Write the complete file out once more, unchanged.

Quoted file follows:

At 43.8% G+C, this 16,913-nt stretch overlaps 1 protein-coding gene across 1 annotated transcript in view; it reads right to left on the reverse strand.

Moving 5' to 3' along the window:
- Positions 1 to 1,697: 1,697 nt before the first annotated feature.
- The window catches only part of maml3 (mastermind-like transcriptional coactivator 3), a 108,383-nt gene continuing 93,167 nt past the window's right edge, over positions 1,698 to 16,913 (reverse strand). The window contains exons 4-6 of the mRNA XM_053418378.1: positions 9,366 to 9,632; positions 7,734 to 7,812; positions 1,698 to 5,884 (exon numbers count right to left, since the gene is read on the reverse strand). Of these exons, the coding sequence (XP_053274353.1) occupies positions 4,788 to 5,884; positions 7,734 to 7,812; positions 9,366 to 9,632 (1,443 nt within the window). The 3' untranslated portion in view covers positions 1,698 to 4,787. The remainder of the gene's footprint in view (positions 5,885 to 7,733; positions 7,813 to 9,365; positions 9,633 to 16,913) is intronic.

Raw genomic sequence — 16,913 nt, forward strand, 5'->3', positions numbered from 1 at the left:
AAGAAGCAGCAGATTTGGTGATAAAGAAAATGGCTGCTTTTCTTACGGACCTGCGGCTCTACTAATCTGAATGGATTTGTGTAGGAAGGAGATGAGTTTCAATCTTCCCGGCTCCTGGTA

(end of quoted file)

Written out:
At 43.8% G+C, this 16,913-nt stretch overlaps 1 protein-coding gene across 1 annotated transcript in view; it reads right to left on the reverse strand.

Moving 5' to 3' along the window:
- Positions 1 to 1,697: 1,697 nt before the first annotated feature.
- The window catches only part of maml3 (mastermind-like transcriptional coactivator 3), a 108,383-nt gene continuing 93,167 nt past the window's right edge, over positions 1,698 to 16,913 (reverse strand). The window contains exons 4-6 of the mRNA XM_053418378.1: positions 9,366 to 9,632; positions 7,734 to 7,812; positions 1,698 to 5,884 (exon numbers count right to left, since the gene is read on the reverse strand). Of these exons, the coding sequence (XP_053274353.1) occupies positions 4,788 to 5,884; positions 7,734 to 7,812; positions 9,366 to 9,632 (1,443 nt within the window). The 3' untranslated portion in view covers positions 1,698 to 4,787. The remainder of the gene's footprint in view (positions 5,885 to 7,733; positions 7,813 to 9,365; positions 9,633 to 16,913) is intronic.

Raw genomic sequence — 16,913 nt, forward strand, 5'->3', positions numbered from 1 at the left:
AAGAAGCAGCAGATTTGGTGATAAAGAAAATGGCTGCTTTTCTTACGGACCTGCGGCTCTACTAATCTGAATGGATTTGTGTAGGAAGGAGATGAGTTTCAATCTTCCCGGCTCCTGGTA